First photo Orion Nebula
Physician and amateur astronomer Henry Draper used an 11-inch Alvan Clark refractor and 50-minute exposure to take the first photo of the Orion Nebula on September 30, 1880.
Henry Draper

Planetary nebulae typically expand at the rate of around 40 kilometers per second (94,000 miles/hour) and supernovae remnants at (initially) 10,000 kilometers per second (22.4 million miles/hour). This makes them good targets for detecting expansion and other structural changes over nearly a century and a half. Time-lapses also reveal changes in the brightness levels and positions of small cloudlets in emission nebulae. The cameras started rolling when amateur astronomer Henry Draper took the first deep-sky photo in 1880 of the Orion Nebula, and images have been pouring in ever since.

Hind's Variable Nebula changes
Six years is all it took to reveal dramatic changes in the appearance of the reflection nebula NGC 1555 (Hind's Variable Nebula), which is illuminated by the 10th-magnitude variable star T Tauri. Located about 470 light-years away, changes in the nebula's appearance occur due to variations in the star's light.
Tom Polakis
Orion Nebula time-lapse
Although the exposure and level of detail between these two images of the Orion Nebula differ, this pair of images taken 118 years apart shows subtle changes in the nebula's contours. Several speedy line-of-sight stars also jump out. A prominent one appears in dark nebulosity to the upper left of the bright central region.
George Ritchey (1901), Tom Polakis (2019)

The creators of these stunning animations have done their best to equalize variations in exposure and equipment. I hope you find them as eye-opening as I did. Be sure to visit Tom's gallery to revel in more. Until we've figured out the secret to immortality these compressed views reveal a universe of continual change. Of course, we knew that, but to see it is quite another thing.

In 2002 a previously unremarkable star in Monoceros erupted in a massive blast to briefly became one of the brightest stars in the Milky Way. Dubbed V838 Monocerotis, the flash of light it emitted reflected off nearby dust creating an expanding "light echo." This time-lapse, made with images from the Hubble Space Telescope, beautifully captures the echo's evolution between 2002 and 2006. The cause of the outburst may have been the merger of two stars in a triple-star system.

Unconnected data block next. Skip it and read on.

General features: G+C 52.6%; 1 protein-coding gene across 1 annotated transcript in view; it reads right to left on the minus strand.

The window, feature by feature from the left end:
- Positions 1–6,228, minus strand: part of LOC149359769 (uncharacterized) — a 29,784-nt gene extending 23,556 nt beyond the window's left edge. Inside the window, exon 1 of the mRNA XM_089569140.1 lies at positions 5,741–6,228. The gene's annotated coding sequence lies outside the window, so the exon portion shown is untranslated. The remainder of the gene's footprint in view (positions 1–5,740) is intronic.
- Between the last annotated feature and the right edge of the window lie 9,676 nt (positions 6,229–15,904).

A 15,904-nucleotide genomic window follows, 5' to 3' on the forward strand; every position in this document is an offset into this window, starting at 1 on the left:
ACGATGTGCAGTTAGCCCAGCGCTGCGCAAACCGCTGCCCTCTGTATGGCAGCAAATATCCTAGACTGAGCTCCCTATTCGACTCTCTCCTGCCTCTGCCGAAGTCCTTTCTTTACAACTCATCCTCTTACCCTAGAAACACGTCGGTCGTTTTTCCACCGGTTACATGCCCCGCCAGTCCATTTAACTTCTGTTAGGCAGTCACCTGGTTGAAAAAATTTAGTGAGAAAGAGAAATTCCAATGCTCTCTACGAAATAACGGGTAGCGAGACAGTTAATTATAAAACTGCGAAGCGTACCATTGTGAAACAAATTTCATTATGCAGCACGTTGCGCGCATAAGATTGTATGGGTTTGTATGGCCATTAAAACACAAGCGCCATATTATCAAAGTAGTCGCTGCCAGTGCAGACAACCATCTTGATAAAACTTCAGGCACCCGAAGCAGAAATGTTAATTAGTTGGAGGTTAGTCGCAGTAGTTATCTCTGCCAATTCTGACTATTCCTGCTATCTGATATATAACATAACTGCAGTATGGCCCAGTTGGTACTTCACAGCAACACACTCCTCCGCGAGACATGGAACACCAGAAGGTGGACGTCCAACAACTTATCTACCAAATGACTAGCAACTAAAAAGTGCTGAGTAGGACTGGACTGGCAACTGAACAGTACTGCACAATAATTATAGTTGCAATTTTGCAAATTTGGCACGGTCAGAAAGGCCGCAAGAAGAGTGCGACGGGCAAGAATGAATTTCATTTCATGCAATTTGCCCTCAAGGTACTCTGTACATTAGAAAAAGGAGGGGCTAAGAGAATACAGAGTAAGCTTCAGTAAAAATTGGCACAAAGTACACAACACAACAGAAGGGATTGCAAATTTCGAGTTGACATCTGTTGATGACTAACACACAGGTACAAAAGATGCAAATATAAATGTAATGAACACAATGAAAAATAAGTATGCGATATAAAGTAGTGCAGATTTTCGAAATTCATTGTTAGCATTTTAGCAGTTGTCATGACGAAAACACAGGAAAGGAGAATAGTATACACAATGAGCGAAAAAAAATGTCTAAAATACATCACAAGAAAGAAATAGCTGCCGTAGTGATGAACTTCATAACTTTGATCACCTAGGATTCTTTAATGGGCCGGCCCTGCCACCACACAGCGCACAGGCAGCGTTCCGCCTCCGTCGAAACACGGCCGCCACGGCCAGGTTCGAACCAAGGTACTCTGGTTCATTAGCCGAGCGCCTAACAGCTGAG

The Hubble Space Telescope's fine resolution reveals changes in the filaments of the Veil Nebula supernova remnant between 1997 and 2015. The Veil, located in Cygnus, is the expanding remains of a star that exploded as a supernova maybe as long as 20,000 years ago. Today the fragments continue to expand into space at some 415 kilometers per second (929,000 miles per hour). To loop this and other YouTube videos right-click on the image and select the loop option.
Nova Persei 1901 appeared in February 1901 and quickly rose to magnitude 0 to become one of the brightest novae of the 20th century. A nova occurs when a white dwarf star draws material (mostly hydrogen) from a closely orbiting companion. The gas accumulates on the dwarf's surface, where it becomes compressed and heated until it explodes, blasting the outer layers of the star into space to form an expanding cloud of debris. Various telescopes captured Nova Persei's debris cloud in the video from 1953 to 2011. Today the nova is known as GK Persei and still "tosses in its sleep." It undergoes modest eruptions every few years when it brightens from magnitude 13 to around 10. Use this AAVSO chart to pinpoint its location and estimate its brightness.
Liimets et al. (Astrophysical Journal Vol. 761, p. 34, 2012) and AAS
Deep-sky time-lapse maps
There's no better time than the present to take a look at a mid-summer selection of our featured objects. Clockwise from left: M3, M20, the Veil Nebula, NGC 7293, and GK Persei.


Image of Martian-Bachelor


July 15, 2023 at 12:31 am

I first saw one of these several years ago. I can't recall the guy's name but he'd taken a scan of the POSS Sky Survey photo of the Crab Nebula (from the 1950s) and paired it with an image he'd made recently with a small scope. The six decade or so interval was amazing in showing the expansion.

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Image of Yaron Sheffer

Yaron Sheffer

July 20, 2023 at 9:31 am

Way cool! M1 looks like a beating heart. With stunning swirling motions around the pulsar. Can’t wait to see a time lapse of M31 or M51 or M81 or M101 rotating πŸ˜‰